Researchers relied on mice with group 3 medulloblastoma grown from patient tumors. The mice were developed in Roussel’s laboratory and are a powerful tool for testing the effectiveness of drugs against human tumors. Researchers used the mice to show that pemetrexed and gemcitabine worked against human group 3 tumors and that the drugs could be used in combination with existing chemotherapy agents to boost treatment effectiveness without undue risk. Cisplatin and cyclophosphamide were the other drugs used in this study.
“The finding provides a strong rationale for combination therapy with pemetrexed and gemcitabine for treatment of group 3 medulloblastoma,” Roussel said. Researchers found no evidence that mouse tumor cells develop resistance to the drugs.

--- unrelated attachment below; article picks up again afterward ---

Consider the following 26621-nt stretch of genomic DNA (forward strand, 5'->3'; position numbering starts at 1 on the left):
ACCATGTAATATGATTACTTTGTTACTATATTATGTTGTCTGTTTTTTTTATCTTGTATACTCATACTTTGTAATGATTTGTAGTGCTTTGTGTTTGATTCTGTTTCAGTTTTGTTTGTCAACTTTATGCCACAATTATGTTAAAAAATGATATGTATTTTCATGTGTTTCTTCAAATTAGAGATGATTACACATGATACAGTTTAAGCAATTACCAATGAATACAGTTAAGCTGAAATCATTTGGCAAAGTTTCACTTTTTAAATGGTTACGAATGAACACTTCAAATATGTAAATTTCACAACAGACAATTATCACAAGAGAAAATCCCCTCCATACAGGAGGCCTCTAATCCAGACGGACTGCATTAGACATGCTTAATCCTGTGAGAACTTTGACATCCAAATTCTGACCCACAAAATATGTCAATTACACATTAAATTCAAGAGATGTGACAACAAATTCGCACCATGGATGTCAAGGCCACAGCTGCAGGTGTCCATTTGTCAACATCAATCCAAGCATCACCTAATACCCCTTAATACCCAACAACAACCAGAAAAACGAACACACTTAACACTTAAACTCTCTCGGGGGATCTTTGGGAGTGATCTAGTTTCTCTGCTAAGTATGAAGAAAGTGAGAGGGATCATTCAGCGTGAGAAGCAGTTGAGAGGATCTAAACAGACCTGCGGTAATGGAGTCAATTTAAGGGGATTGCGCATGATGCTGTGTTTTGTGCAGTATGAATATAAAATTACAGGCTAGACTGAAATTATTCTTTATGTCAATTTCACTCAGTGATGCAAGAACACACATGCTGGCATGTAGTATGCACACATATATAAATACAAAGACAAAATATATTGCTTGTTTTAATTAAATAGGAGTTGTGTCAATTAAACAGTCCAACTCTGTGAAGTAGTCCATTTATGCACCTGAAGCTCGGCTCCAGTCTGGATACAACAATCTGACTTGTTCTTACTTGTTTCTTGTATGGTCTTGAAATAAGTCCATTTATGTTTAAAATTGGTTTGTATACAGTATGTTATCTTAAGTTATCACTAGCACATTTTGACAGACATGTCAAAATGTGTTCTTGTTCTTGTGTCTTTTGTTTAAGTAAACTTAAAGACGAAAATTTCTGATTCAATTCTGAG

Pemetrexed works by disrupting the ability of cancer cells to proliferate. Gemcitabine kills cells by triggering their suicide pathway. Researchers also found evidence the drugs work specifically against group 3 medulloblastoma. The drugs did not extend survival of mice with a different medulloblastoma subtype.
The study builds on previous St. Jude research that has helped to revolutionize understanding of the origins of medulloblastoma and laid the foundation for a new era of risk-based therapy. The goal is to maximize the likelihood of a cure and minimize long-term side effects. The approach combines clinical factors and the molecular markers associated with the different medulloblastoma subtypes to guide how radiation and chemotherapy are combined with surgery.